Stephen Hawking reveals trials, triumphs in new film of his life (Update)

September 19, 2013
Stephen Hawking appears during the opening ceremony of the London 2012 Paralympic Games on August 29, 2012. The cosmologist has told the extraordinary tale of how he overcame severe disability to become the most famous living scientist in a new documentary film premiered in Britain.

Cosmologist Stephen Hawking tells the extraordinary tale of how he overcame severe disability to become the most famous living scientist in a new documentary film premiered in Britain on Thursday.

"This film is a personal journey through my life," the 71-year-old Briton said in the trailer to "Hawking", which he co-wrote and narrated in his distinctive, computer-generated voice.

He adds: "I have lived five decades longer than doctors predicted. I have tried to make good use of my time."

The film tells in Hawking's own words and those of his family and friends how a bright student with a fondness for partying became a pre-eminent physicist who has helped unlock the secrets of the universe, from the Big Bang to black holes.

He brought the wonders of the cosmos to millions of people through his lectures and bestselling book, "A Brief History of Time", becoming a household name who even starred in "The Simpsons".

All this was achieved despite being diagnosed with amyotrophic lateral sclerosis (ALS), a form of motor neurone disease, when he was just 21, and being told he had only a few years to live.

"Although I have been successful in my work, my life has had its fair share of challenges," Hawking says.

The film goes back to Hawking's childhood and his student days before the ALS began to attack the nerves controlling his voluntary movement, confining him to a wheelchair and forcing him to speak through a machine.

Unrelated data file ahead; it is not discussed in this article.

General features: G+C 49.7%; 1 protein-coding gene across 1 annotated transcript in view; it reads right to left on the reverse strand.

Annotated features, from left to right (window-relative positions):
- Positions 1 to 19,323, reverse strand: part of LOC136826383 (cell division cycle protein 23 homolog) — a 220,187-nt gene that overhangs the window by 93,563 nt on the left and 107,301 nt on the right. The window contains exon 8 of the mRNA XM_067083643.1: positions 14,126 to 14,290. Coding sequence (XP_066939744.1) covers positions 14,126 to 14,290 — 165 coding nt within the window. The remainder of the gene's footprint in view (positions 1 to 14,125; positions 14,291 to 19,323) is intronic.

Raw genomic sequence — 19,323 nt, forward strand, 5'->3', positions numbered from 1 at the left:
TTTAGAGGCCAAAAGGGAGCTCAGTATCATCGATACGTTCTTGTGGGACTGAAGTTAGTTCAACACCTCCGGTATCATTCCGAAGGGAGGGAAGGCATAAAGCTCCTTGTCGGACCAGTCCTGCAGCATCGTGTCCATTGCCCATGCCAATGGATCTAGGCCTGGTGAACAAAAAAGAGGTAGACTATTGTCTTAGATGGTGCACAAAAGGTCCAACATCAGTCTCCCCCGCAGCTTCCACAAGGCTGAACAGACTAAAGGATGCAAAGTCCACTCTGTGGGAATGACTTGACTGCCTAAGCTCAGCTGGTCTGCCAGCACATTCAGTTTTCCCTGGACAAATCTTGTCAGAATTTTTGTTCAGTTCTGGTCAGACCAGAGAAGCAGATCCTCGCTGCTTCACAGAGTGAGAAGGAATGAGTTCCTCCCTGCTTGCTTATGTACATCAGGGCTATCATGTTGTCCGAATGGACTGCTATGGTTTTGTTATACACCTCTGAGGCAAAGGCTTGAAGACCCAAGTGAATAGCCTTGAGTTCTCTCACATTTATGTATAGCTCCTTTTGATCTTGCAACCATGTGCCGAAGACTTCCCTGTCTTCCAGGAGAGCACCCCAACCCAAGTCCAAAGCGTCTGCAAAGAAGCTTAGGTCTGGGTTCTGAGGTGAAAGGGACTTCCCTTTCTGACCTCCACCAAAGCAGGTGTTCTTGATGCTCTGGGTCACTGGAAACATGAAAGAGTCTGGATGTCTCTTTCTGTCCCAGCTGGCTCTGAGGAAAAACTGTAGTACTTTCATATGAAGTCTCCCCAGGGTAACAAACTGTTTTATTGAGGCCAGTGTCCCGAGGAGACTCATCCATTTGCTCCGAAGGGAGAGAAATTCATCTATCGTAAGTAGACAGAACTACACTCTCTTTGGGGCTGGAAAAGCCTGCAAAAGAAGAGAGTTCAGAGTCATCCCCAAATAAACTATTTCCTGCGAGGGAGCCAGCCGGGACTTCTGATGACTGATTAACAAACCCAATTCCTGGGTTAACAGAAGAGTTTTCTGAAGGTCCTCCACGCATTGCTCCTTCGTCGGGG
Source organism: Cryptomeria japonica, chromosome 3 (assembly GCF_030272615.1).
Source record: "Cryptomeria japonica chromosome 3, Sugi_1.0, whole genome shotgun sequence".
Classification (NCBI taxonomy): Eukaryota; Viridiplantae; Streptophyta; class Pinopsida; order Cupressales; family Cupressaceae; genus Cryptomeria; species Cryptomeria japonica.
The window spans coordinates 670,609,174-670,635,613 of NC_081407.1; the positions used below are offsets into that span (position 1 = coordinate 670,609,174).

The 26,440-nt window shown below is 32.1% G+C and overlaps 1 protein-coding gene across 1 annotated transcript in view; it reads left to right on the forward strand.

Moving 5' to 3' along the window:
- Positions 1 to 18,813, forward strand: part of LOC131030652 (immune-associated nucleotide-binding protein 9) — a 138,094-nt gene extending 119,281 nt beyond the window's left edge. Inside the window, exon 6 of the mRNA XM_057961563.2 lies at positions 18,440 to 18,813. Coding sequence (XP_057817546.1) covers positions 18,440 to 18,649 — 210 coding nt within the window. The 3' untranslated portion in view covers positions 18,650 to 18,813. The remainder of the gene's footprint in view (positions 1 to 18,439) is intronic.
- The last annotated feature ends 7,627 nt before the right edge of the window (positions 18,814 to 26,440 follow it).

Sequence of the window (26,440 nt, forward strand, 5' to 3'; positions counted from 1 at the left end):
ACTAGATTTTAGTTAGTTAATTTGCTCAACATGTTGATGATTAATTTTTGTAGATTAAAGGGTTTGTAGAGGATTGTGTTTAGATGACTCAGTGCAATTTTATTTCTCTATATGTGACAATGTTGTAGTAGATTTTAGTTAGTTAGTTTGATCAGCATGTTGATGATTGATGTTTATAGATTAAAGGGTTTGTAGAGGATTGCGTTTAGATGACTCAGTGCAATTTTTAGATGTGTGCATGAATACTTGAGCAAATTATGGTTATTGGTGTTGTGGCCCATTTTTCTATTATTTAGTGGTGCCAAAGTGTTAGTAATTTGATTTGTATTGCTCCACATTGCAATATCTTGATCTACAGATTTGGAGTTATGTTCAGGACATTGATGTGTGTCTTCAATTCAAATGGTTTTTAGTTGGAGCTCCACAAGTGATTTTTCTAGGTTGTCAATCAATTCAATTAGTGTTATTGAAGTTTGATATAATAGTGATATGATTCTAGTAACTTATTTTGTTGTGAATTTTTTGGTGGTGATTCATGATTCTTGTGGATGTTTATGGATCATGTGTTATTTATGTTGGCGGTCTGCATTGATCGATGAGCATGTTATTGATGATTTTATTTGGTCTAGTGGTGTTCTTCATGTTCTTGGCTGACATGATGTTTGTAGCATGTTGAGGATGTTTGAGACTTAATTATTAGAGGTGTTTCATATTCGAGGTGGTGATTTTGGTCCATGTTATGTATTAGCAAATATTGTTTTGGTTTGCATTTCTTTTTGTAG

It features interviews with his family, including his first wife Jane Wilde, with whom he had three children. "Falling in love gave me something to live for," Hawking says.

And it follows him as he travels around the world giving lectures about space and time, refusing to give in to the disease which has locked his mind inside his body.

"Because every day could be my last, I have the desire to make the most of each and every minute," he says.

Director Stephen Finnegan told AFP that he wanted to create an "intimate portrait" of the scientist's life.

"He's notoriously not wanted to talk about his private life, he's been very guarded," explained Finnegan. "I wanted to give him a chance to have a voice."

The 90-minute film had its world premiere at the SXSW festival in Texas in March, but the scientist himself attended the first British screening on Thursday in Cambridge.

Hawking has spent his career at the University of Cambridge, where he was Lucasian Professor of Mathematics from 1979 to 2009, a post previously held by Isaac Newton.

Explore further: British scientist Stephen Hawking backs assisted suicide

Related Stories

Stephen Hawking: Explore space for humanity's sake

April 10, 2013

Stephen Hawking, the British physicist who spent his career decoding the universe and even experienced weightlessness, is urging the continuation of space exploration—for humanity's sake.

Stephen Hawking celebrates 70th birthday

January 8, 2012

British scientist Stephen Hawking celebrated his 70th birthday Sunday, an age many experts never expected the motor neurone disease sufferer to reach.

Recommended for you

Carefully crafted light pulses control neuron activity

November 17, 2017

Specially tailored, ultrafast pulses of light can trigger neurons to fire and could one day help patients with light-sensitive circadian or mood problems, according to a new study in mice at the University of Illinois.

Strain-free epitaxy of germanium film on mica

November 17, 2017

Germanium, an elemental semiconductor, was the material of choice in the early history of electronic devices, before it was largely replaced by silicon. But due to its high charge carrier mobility—higher than silicon by ...

New imaging technique peers inside living cells

November 16, 2017

To undergo high-resolution imaging, cells often must be sliced and diced, dehydrated, painted with toxic stains, or embedded in resin. For cells, the result is certain death.

The stacked color sensor

November 16, 2017

Red-sensitive, blue-sensitive and green-sensitive color sensors stacked on top of each other instead of being lined up in a mosaic pattern – this principle could allow image sensors with unprecedented resolution and sensitivity ...

0 comments

Please sign in to add a comment. Registration is free, and takes less than a minute. Read more

Click here to reset your password.
Sign in to get notified via email when new comments are made.